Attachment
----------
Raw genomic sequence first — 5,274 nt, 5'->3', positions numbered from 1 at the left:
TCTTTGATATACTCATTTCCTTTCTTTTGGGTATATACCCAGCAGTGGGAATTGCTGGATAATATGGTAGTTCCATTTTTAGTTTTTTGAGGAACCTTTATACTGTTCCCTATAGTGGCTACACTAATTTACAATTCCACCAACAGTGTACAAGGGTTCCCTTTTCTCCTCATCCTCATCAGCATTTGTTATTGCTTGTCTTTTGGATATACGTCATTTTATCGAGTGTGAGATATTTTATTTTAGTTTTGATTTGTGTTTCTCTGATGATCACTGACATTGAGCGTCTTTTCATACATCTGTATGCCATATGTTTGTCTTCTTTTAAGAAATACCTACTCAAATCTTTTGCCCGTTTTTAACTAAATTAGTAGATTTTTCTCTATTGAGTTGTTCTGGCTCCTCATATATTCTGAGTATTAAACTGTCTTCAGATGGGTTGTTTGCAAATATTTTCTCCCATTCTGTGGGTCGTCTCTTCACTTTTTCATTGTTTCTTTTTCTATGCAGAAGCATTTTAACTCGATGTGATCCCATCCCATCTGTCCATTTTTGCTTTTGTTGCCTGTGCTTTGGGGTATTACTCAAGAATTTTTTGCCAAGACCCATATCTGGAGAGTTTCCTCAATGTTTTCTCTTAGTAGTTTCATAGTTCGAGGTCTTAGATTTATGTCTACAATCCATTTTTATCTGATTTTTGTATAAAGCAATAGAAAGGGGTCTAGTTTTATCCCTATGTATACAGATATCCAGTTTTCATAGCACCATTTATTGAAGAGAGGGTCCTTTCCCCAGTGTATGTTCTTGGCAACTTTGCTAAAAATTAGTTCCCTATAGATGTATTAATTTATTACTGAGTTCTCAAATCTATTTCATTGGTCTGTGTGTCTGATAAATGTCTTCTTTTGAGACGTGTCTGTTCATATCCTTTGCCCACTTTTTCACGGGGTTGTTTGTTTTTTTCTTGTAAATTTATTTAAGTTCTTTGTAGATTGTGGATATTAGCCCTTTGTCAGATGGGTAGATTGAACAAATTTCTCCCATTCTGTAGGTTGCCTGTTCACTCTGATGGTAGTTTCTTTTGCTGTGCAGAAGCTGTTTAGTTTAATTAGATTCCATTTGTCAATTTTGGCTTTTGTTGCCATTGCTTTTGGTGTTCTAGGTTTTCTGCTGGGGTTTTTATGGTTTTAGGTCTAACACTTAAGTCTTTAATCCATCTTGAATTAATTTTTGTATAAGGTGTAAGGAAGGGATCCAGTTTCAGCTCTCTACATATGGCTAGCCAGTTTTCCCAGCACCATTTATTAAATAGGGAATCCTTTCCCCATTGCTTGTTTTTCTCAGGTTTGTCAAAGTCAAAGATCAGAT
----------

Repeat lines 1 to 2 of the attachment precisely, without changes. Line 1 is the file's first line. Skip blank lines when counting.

Raw genomic sequence first — 5,274 nt, 5'->3', positions numbered from 1 at the left:
TCTTTGATATACTCATTTCCTTTCTTTTGGGTATATACCCAGCAGTGGGAATTGCTGGATAATATGGTAGTTCCATTTTTAGTTTTTTGAGGAACCTTTATACTGTTCCCTATAGTGGCTACACTAATTTACAATTCCACCAACAGTGTACAAGGGTTCCCTTTTCTCCTCATCCTCATCAGCATTTGTTATTGCTTGTCTTTTGGATATACGTCATTTTATCGAGTGTGAGATATTTTATTTTAGTTTTGATTTGTGTTTCTCTGATGATCACTGACATTGAGCGTCTTTTCATACATCTGTATGCCATATGTTTGTCTTCTTTTAAGAAATACCTACTCAAATCTTTTGCCCGTTTTTAACTAAATTAGTAGATTTTTCTCTATTGAGTTGTTCTGGCTCCTCATATATTCTGAGTATTAAACTGTCTTCAGATGGGTTGTTTGCAAATATTTTCTCCCATTCTGTGGGTCGTCTCTTCACTTTTTCATTGTTTCTTTTTCTATGCAGAAGCATTTTAACTCGATGTGATCCCATCCCATCTGTCCATTTTTGCTTTTGTTGCCTGTGCTTTGGGGTATTACTCAAGAATTTTTTGCCAAGACCCATATCTGGAGAGTTTCCTCAATGTTTTCTCTTAGTAGTTTCATAGTTCGAGGTCTTAGATTTATGTCTACAATCCATTTTTATCTGATTTTTGTATAAAGCAATAGAAAGGGGTCTAGTTTTATCCCTATGTATACAGATATCCAGTTTTCATAGCACCATTTATTGAAGAGAGGGTCCTTTCCCCAGTGTATGTTCTTGGCAACTTTGCTAAAAATTAGTTCCCTATAGATGTATTAATTTATTACTGAGTTCTCAAATCTATTTCATTGGTCTGTGTGTCTGATAAATGTCTTCTTTTGAGACGTGTCTGTTCATATCCTTTGCCCACTTTTTCACGGGGTTGTTTGTTTTTTTCTTGTAAATTTATTTAAGTTCTTTGTAGATTGTGGATATTAGCCCTTTGTCAGATGGGTAGATTGAACAAATTTCTCCCATTCTGTAGGTTGCCTGTTCACTCTGATGGTAGTTTCTTTTGCTGTGCAGAAGCTGTTTAGTTTAATTAGATTCCATTTGTCAATTTTGGCTTTTGTTGCCATTGCTTTTGGTGTTCTAGGTTTTCTGCTGGGGTTTTTATGGTTTTAGGTCTAACACTTAAGTCTTTAATCCATCTTGAATTAATTTTTGTATAAGGTGTAAGGAAGGGATCCAGTTTCAGCTCTCTACATATGGCTAGCCAGTTTTCCCAGCACCATTTATTAAATAGGGAATCCTTTCCCCATTGCTTGTTTTTCTCAGGTTTGTCAAAGTCAAAGATCAGAT